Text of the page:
Cleaning the Dishwasher

Another important thing to remember when using your dishwasher is to use the hottest water possible.  The manual on my dishwasher recommends a temperature of around 120°F (about 49°C).  Unlike clothes washing machines, most dishwashers are not designed for cold-water washing.  If you want to save energy, select the air dry setting at the end, if you have one, instead of the heated dry setting.

Now while I say it’s a good idea to clean your dishwasher every six months, I have had this dishwasher since August 2008 (it was the Pie and my “negative-first” anniversary present to each other, how romantic) and I have never cleaned it.  Until now.  We did buy the cheapest model available, so we never expected magic performance, but lately (probably the past year or two, if I’m honest), we’ve been pulling more and more “casualties” out of the dishwasher.  These casualties are the Pie’s name for any dishes with food stuck to them.  Which he then leaves on the counter for someone (usually me) to wash by hand.  Personally, I don’t really care.  I figure if the food has been in water that hot for that long, it’s probably sterilized and will only add flavour to whatever I am eating next.  But sometimes you have to take one for the team.  Plus it would be nice to have all the glasses sparkling again.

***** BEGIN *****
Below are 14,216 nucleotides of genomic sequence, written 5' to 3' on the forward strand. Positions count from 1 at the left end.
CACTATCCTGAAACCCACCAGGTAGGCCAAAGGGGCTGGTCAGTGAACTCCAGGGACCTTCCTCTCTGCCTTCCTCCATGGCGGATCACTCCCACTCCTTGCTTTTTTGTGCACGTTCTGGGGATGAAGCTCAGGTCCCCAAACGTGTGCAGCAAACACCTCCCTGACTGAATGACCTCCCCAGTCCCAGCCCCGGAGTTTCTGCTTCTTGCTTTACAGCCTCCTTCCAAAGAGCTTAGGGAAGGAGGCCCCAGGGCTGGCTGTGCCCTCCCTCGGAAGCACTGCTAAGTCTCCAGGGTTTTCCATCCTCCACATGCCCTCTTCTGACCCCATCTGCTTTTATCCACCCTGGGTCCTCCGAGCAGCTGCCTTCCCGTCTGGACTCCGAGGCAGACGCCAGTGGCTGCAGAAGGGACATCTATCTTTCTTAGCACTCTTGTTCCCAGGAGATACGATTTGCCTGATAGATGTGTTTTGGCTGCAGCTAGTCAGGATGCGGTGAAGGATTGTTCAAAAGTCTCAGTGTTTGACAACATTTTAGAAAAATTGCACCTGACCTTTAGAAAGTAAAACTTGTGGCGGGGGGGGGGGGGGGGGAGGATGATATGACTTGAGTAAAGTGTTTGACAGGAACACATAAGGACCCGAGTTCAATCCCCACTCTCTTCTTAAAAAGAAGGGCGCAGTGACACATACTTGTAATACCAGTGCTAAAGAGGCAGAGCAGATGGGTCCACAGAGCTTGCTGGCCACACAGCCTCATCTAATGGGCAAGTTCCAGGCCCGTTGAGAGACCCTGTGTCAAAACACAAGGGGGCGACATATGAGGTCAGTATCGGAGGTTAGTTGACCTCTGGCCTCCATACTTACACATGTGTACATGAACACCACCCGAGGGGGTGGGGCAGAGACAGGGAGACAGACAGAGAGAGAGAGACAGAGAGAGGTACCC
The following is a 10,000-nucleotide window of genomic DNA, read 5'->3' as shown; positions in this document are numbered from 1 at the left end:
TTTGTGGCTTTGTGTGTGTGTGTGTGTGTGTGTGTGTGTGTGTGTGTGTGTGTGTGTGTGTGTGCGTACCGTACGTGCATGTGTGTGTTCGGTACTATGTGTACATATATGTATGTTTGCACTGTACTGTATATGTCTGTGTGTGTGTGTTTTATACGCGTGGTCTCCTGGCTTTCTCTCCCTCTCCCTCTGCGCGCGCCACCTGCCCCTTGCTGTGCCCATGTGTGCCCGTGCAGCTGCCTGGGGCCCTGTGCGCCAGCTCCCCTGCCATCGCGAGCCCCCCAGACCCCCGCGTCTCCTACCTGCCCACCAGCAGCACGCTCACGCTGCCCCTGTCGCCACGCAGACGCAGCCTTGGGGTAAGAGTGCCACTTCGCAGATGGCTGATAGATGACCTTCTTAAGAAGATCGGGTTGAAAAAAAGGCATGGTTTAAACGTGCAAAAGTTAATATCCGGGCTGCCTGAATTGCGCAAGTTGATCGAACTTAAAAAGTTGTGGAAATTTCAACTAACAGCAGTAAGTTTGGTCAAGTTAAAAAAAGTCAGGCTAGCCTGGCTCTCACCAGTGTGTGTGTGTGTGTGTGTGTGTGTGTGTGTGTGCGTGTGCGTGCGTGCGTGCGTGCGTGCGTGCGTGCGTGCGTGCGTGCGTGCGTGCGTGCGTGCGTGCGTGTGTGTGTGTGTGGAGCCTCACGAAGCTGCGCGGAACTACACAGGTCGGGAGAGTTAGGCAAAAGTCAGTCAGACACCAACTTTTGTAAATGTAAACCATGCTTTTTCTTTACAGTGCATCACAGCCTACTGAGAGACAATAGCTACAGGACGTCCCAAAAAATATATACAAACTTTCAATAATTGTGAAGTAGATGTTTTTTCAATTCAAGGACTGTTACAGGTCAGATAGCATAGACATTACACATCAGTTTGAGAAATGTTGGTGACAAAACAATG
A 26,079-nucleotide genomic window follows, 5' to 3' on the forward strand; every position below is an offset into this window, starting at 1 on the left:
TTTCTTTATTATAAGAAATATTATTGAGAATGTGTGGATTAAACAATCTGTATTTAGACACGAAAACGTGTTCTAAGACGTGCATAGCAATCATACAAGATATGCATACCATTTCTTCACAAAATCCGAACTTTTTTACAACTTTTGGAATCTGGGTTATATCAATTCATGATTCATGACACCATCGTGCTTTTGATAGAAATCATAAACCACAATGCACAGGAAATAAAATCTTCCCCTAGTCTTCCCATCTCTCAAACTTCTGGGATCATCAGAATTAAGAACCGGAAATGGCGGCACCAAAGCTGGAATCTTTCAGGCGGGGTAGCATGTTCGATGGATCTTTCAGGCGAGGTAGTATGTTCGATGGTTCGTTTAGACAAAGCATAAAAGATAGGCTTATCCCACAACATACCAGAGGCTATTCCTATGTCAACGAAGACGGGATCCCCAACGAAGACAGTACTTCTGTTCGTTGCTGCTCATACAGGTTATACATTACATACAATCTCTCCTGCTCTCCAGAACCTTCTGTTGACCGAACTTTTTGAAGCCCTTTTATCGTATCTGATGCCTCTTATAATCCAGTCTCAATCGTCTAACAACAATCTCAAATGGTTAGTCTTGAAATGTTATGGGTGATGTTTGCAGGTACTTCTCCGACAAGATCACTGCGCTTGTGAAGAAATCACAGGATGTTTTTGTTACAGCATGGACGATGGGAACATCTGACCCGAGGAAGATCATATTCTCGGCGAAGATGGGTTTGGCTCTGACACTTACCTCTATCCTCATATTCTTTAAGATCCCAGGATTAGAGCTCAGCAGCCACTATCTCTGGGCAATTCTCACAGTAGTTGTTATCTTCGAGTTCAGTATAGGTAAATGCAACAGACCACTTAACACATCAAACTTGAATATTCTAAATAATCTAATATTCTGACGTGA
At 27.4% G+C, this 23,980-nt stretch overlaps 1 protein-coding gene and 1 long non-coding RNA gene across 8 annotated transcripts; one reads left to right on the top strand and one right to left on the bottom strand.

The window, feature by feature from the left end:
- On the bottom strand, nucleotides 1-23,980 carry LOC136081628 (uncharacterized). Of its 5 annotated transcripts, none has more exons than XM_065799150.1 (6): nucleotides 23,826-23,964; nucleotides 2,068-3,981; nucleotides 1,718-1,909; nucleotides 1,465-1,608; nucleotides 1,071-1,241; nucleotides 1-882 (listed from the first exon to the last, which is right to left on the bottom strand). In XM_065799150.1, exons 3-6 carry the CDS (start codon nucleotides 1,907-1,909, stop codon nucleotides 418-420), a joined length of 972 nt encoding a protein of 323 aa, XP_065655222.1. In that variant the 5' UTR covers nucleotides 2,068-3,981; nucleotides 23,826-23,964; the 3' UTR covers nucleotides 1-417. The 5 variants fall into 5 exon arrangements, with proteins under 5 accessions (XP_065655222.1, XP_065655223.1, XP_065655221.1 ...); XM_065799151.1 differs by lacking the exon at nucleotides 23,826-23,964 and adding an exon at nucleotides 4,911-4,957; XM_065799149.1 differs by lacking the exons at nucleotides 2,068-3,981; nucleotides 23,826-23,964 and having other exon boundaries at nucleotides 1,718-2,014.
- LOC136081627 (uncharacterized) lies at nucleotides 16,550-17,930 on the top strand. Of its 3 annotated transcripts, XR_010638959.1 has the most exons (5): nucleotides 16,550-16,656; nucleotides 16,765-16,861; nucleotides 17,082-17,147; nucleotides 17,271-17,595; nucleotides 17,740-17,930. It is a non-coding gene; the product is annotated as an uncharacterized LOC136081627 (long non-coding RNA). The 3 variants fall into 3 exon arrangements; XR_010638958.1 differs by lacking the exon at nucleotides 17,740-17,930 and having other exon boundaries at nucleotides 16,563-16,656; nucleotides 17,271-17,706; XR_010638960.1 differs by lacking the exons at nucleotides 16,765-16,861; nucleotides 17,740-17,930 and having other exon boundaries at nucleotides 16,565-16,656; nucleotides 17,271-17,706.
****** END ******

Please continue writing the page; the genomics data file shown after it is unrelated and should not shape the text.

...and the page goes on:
So.  Cleaning the dishwasher.  Let’s get down to it.  Using a gentle cleaner, such as dish soap, and a soft cloth (don’t use abrasives in your dishwasher), get to cleaning the outside and all the goo left on the sides of the dishwasher doors.

Cleaning the Dishwasher

These are the parts that you don’t see when the dishwasher door is closed, but which don’t get exposed to the inside of the washer when it is in operation.  Make sure to thoroughly wipe down any gaskets and seals as well.  Crusty food on seals makes for crusty seals that don’t seal properly.

Cleaning the Dishwasher

If you have a dishwasher with a stainless steel interior/exterior, you should use a mild steel cleaner.  Method makes a good one.  I used this one by Seventh Generation on my plastic interior.  It’s a good grease cutter.

Cleaning the Dishwasher

Give the interior of the dishwasher a light scrub as well.  Make sure you get the spot under the dishwasher door.  It can get pretty gross down there too.

Cleaning the Dishwasher